John Rust appears before the Indiana Election Commission on Feb. 27, 2024, in Indianapolis. The commission ultimately voted to remove Rust from the 2024 Republican primary ballot. Casey Smith | Indiana Capital Chronicle

By Casey Smith | Indiana Capital Chronicle

A Marion County judge denied U.S. Senate hopeful John Rust’s request for a preliminary injunction on Thursday, keeping the Seymour egg farmer off Indiana’s GOP primary ballot.

Marion Superior Court Judge Kurt Eisgruber said in his ruling that the Indiana Election Commission (IEC) properly interpreted the state’s political party affiliation statute when it voted in favor of Rust’s six campaign challengers during a meeting last month.

Eisgruber’s ruling means U.S. Rep. Jim Banks will be the only Republican candidate for Indiana’s U.S. Senate race in May’s primary election. Banks has also already earned an endorsement from the Indiana Republican Party for his Senate bid.

Even so, Rust said he’s not giving up.

“I have been fighting back against the establishment from the very beginning of this campaign and my fight is far from over,” Rust said in a statement on Thursday. “While today’s decision was not what we were hoping for, I am as determined as ever to get Indiana’s two primary law overturned. We are immediately appealing in the Indiana Courts and, if necessary, will bring our case all the way to the United States Supreme Court.”

Rust’s petition for judicial review was filed late last month, one day after the commission voted unanimously to block his Republican candidacy.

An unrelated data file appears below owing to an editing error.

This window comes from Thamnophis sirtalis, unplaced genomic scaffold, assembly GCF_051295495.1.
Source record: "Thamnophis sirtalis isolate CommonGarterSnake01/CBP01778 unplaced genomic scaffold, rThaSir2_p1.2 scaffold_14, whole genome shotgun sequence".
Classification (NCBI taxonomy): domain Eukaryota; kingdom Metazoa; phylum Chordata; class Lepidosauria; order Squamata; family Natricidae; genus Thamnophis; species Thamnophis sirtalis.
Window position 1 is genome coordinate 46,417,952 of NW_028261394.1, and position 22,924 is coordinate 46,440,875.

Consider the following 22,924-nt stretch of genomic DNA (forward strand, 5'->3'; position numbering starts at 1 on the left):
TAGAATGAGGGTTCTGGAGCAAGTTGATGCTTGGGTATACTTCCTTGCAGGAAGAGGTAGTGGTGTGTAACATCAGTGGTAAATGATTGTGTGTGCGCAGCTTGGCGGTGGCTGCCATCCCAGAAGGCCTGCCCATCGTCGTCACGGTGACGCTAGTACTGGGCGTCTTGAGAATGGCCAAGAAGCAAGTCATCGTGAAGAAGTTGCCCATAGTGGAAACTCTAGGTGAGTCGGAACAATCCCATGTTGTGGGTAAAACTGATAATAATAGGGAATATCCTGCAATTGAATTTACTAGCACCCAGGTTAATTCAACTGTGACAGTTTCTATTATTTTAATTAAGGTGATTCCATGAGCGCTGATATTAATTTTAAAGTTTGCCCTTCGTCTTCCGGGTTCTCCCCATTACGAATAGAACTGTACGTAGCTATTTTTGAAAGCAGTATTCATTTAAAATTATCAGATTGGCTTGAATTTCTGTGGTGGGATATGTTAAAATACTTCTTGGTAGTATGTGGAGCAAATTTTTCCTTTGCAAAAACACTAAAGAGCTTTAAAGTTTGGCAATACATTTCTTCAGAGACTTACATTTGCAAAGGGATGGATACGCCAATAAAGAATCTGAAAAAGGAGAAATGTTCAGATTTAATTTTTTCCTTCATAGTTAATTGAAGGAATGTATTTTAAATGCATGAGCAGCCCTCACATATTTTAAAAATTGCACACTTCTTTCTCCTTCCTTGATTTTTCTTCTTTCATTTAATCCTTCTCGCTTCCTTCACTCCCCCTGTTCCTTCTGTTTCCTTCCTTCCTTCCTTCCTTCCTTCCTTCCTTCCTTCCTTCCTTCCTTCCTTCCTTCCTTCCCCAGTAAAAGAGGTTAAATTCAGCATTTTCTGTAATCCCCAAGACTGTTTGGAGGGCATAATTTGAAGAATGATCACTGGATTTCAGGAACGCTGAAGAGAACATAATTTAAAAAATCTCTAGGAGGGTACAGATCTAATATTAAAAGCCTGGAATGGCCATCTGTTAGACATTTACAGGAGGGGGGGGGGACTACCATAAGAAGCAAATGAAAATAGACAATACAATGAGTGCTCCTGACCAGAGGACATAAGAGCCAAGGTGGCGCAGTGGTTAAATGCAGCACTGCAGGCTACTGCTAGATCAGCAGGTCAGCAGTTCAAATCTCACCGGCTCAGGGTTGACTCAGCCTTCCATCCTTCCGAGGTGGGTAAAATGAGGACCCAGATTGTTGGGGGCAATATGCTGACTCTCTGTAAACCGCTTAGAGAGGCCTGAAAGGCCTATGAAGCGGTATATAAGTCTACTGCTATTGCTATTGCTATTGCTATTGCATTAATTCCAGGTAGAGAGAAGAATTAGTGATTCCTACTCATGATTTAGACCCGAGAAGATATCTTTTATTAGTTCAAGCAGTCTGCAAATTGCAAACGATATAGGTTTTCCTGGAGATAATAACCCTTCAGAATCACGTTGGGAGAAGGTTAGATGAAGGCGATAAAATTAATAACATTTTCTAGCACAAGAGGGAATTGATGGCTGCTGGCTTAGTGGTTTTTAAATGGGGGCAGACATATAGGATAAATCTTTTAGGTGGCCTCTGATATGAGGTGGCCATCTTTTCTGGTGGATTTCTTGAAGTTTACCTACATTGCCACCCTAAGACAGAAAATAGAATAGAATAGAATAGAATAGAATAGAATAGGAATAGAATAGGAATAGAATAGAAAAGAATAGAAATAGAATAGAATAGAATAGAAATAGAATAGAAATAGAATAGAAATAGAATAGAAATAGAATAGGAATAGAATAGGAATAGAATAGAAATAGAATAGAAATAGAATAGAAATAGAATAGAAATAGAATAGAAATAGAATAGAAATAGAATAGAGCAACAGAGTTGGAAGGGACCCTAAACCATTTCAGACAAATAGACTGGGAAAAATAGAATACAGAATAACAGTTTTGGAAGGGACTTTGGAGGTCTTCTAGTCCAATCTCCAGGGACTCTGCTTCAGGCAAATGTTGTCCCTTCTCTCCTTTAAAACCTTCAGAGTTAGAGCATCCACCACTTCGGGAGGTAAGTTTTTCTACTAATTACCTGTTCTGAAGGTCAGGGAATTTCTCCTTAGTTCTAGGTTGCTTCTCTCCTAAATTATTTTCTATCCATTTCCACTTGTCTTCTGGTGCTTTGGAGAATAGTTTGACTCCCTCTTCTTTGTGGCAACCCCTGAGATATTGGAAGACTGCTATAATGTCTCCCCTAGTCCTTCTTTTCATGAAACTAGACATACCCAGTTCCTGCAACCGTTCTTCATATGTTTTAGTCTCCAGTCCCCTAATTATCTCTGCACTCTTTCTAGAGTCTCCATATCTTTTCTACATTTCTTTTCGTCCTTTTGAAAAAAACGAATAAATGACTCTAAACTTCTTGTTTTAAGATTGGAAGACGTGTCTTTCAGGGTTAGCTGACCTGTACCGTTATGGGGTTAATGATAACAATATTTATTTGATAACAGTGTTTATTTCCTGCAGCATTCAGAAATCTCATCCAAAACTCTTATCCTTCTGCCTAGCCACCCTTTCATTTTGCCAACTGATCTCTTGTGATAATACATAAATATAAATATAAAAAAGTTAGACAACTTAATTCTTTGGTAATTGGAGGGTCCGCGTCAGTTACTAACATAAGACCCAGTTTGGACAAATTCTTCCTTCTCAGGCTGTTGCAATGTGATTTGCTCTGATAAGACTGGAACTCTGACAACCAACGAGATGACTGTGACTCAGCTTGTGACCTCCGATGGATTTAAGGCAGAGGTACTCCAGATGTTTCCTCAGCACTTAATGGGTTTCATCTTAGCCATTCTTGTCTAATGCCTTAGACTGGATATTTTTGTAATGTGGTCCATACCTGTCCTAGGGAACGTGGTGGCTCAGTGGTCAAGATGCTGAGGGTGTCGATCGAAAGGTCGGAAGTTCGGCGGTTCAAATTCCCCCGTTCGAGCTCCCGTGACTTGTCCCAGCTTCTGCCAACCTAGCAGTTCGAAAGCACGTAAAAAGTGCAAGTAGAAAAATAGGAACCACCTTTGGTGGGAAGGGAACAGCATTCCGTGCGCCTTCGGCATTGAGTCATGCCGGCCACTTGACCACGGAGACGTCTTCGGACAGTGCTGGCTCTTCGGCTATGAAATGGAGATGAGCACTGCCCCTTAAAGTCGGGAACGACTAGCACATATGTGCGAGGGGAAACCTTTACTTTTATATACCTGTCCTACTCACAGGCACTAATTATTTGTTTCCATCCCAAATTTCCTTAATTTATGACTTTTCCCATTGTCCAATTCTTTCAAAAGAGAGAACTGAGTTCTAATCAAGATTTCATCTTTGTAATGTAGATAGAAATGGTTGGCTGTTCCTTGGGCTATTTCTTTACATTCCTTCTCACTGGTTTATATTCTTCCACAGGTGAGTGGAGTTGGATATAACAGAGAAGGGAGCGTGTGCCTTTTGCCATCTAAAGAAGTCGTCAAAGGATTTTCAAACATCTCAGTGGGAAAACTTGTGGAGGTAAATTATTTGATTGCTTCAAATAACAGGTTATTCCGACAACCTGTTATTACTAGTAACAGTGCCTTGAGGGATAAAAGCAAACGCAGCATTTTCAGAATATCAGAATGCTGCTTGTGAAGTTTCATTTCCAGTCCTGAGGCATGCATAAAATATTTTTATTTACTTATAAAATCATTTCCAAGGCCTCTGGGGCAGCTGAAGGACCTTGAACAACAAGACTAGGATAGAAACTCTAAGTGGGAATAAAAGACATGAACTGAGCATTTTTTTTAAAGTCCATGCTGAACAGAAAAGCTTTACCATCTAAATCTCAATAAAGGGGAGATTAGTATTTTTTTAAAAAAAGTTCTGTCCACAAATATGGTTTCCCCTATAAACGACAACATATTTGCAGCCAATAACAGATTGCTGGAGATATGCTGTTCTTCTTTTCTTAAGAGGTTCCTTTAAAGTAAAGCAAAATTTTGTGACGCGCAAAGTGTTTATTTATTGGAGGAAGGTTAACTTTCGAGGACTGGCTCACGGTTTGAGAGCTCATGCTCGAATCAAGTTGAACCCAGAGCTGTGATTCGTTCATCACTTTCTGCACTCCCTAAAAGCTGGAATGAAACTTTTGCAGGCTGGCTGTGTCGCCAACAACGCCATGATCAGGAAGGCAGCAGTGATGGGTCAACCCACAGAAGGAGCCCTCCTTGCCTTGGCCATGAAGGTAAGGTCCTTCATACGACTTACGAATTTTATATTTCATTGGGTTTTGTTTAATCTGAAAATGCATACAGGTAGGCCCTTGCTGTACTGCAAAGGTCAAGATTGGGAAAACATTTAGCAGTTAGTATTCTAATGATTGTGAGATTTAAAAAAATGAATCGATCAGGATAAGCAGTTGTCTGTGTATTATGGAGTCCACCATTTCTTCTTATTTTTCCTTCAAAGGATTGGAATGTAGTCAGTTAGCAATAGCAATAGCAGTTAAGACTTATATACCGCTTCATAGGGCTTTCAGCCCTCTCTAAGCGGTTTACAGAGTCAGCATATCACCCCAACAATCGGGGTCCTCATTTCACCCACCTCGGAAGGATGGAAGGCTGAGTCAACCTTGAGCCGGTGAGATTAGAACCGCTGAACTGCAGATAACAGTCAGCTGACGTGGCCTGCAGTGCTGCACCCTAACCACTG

The basis for the state panel’s decision was an Indiana party affiliation law that prohibits candidates from running whose last two primary votes don’t match the party they wish to represent.

The Indiana Supreme Court last week issued a formal opinion finding the statute constitutional.

Rust’s two most recent primary votes were Republican in 2016 and Democrat in 2012 — meaning under the law he can’t appear on the Republican ballot for the 2024 May primary election. The law allows an exception, should the county’s party chair grant it. Jackson County Republican Party Chair Amanda Lowery elected not to do so in this case.

Rust stood before Eisgruber on Tuesday to make his case for an injunction that would have put the IEC’s decision on hold and allowed him access to the ballot.

Michelle Harter, Rust’s attorney, said in court that the IEC misapplied the law to Rust. She argued that during the entirety of the candidate filing period, Rust was not legally obligated to comply with the two-primary rule because it was put on-hold by a trial judge.

But in his ruling, Eisgruber said the law “did not cease to exist” when the trial court issued an injunction in Rust’s favor.

He also pointed to an order from the Indiana State Supreme Court that stayed the injunction in time for Rust’s candidacy to be challenged. The party affiliation law was back in effect as Rust stood before the election commission.

“Even when the state was enjoined from enforcing the statute, the affiliation statute was still duly enacted and effective. Rust was subject to its provisions,” Eisgruber wrote. “When the IEC removed Rust from the ballot, they had full authority to do so because the Indiana Supreme Court had already stayed the trial court’s order enjoining enforcement of the statute before the IEC’s enforcement action occurred.”

The judge added that the high court’s later order — which denied relief from the stay — “further supports the IEC’s decision made on that same date.”

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